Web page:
# The components of the stepper motor of the computerized embroidery machine

Update:23-12-2020
Summary: The stepping motor of the computerized embroidery machine is composed of three elements: step angle (involving the numb...
The stepping motor of the computerized embroidery machine is composed of three elements: step angle (involving the number of phases), static torque, and current. Once the three elements are determined, the model of the stepper motor of the computerized embroidery machine is determined.
1. The choice of step angle. The step angle of the motor depends on the requirements of load accuracy. Convert the minimum resolution (equivalent) of the load to the motor shaft, and how many angles each equivalent motor should travel (including deceleration). The step angle of the motor should be equal to or less than this angle. At present, the step angle of the stepper motor of the computerized embroidery machine on the market generally has 0.36 degrees/0.72 degrees (five-phase motor), 0.9 degrees/1.8 degrees (two and four-phase motors), 1.5 degrees/3 degrees (three-phase motors), etc.
2. The choice of static torque. It is difficult to determine the dynamic torque of the stepping motor of the computerized embroidery machine at once. We often determine the static torque of the motor first. The selection of static torque is based on the load of the motor, and the load can be divided into inertial load and friction load. There is no single inertial load and single friction load. Both loads must be considered when starting directly (generally from low speed). Inertial load is mainly considered when accelerating and starting, and friction load is only considered when running at constant speed. In general, the static torque should be within 2-3 times of the friction load. Once the static torque is selected, the frame and length of the motor can be determined (geometric size)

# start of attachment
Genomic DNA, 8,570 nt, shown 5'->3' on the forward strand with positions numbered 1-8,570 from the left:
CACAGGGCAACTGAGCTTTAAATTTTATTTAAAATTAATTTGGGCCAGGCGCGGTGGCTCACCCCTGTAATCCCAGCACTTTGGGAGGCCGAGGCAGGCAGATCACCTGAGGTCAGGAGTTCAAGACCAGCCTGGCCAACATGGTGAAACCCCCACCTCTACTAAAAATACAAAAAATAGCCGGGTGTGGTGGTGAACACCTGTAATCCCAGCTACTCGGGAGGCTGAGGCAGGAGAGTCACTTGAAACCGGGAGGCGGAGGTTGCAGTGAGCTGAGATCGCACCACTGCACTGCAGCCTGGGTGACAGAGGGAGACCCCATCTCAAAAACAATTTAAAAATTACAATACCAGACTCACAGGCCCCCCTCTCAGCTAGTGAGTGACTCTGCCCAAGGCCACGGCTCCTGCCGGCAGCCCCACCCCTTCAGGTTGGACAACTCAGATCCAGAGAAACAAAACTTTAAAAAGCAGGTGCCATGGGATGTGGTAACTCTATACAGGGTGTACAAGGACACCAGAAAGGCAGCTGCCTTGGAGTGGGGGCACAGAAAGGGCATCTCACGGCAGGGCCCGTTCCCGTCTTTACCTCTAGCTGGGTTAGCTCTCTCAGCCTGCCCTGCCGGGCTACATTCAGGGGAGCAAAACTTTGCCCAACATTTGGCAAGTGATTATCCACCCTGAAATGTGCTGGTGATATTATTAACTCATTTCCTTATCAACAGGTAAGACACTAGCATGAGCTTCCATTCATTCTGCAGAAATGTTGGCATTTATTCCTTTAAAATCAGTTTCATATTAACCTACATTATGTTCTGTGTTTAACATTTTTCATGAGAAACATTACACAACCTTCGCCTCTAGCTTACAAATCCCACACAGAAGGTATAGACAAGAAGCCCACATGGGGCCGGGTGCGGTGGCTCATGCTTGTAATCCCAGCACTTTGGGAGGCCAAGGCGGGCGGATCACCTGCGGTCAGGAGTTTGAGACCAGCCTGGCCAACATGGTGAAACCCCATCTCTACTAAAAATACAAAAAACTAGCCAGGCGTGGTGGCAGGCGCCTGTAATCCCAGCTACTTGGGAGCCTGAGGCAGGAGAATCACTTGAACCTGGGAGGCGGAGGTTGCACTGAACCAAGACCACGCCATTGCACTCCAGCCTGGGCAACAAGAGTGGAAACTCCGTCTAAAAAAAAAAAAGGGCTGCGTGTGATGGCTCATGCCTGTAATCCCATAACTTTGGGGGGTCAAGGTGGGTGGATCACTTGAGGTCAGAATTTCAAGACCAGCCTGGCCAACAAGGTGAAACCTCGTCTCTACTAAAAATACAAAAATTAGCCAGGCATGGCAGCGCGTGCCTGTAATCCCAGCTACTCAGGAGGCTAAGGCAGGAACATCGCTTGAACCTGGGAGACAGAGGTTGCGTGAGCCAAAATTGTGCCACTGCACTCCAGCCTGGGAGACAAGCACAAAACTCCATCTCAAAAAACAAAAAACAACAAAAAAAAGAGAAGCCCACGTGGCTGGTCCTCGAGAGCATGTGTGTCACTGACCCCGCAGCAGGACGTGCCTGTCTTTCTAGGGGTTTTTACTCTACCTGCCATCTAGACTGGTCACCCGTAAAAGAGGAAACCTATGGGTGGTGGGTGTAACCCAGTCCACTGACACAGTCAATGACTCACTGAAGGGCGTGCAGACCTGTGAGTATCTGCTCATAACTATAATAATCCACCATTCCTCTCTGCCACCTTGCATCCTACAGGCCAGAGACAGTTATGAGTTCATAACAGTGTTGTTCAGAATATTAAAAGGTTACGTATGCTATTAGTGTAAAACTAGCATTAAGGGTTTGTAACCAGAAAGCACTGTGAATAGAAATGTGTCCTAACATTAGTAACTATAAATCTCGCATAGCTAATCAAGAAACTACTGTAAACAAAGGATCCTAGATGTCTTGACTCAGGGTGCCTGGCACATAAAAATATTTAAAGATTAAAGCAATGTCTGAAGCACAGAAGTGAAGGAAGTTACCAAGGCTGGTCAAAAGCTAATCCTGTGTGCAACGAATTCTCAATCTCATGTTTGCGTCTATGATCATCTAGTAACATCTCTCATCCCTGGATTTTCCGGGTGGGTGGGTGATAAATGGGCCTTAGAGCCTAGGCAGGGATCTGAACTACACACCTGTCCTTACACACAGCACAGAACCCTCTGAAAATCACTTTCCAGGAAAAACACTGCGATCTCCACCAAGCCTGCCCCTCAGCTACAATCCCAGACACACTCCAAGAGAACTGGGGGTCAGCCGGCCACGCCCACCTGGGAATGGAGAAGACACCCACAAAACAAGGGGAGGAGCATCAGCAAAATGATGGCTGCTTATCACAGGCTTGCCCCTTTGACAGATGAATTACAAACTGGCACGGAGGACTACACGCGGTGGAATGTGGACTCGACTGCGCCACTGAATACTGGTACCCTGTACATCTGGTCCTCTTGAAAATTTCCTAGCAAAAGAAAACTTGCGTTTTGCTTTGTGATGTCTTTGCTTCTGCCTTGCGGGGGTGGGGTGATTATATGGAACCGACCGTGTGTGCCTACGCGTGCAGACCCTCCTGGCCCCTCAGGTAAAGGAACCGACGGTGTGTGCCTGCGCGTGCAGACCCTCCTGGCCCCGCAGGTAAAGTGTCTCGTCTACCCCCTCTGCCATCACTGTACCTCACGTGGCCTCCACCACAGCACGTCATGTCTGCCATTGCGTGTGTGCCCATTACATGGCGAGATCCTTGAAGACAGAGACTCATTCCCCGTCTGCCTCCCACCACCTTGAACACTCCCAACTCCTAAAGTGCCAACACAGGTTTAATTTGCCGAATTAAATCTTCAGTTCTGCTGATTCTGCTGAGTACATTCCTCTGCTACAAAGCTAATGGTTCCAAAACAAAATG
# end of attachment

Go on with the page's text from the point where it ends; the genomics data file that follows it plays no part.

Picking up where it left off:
3. The choice of current. Motors with the same static torque have very different operating characteristics due to different current parameters. You can judge the current of the motor based on the torque-frequency characteristic curve (refer to the drive power and drive voltage). In summary, the following steps should be followed when selecting a motor.
Conversion of torque and power. Stepper motors of computerized embroidery machines are generally used for speed regulation in a relatively large range, and their power is variable. Generally speaking, only torque is used to measure. Torque and power are converted as follows: p=ω·m, ω=2π·n/60, p =2πnm/60 where p is the power unit in watts, ω is the angular velocity per second in radians, n is the speed per minute, m is the torque unit in Newton·m p=2πfm/400 (half-step work) where f is every Number of pulses per second (referred to as pps).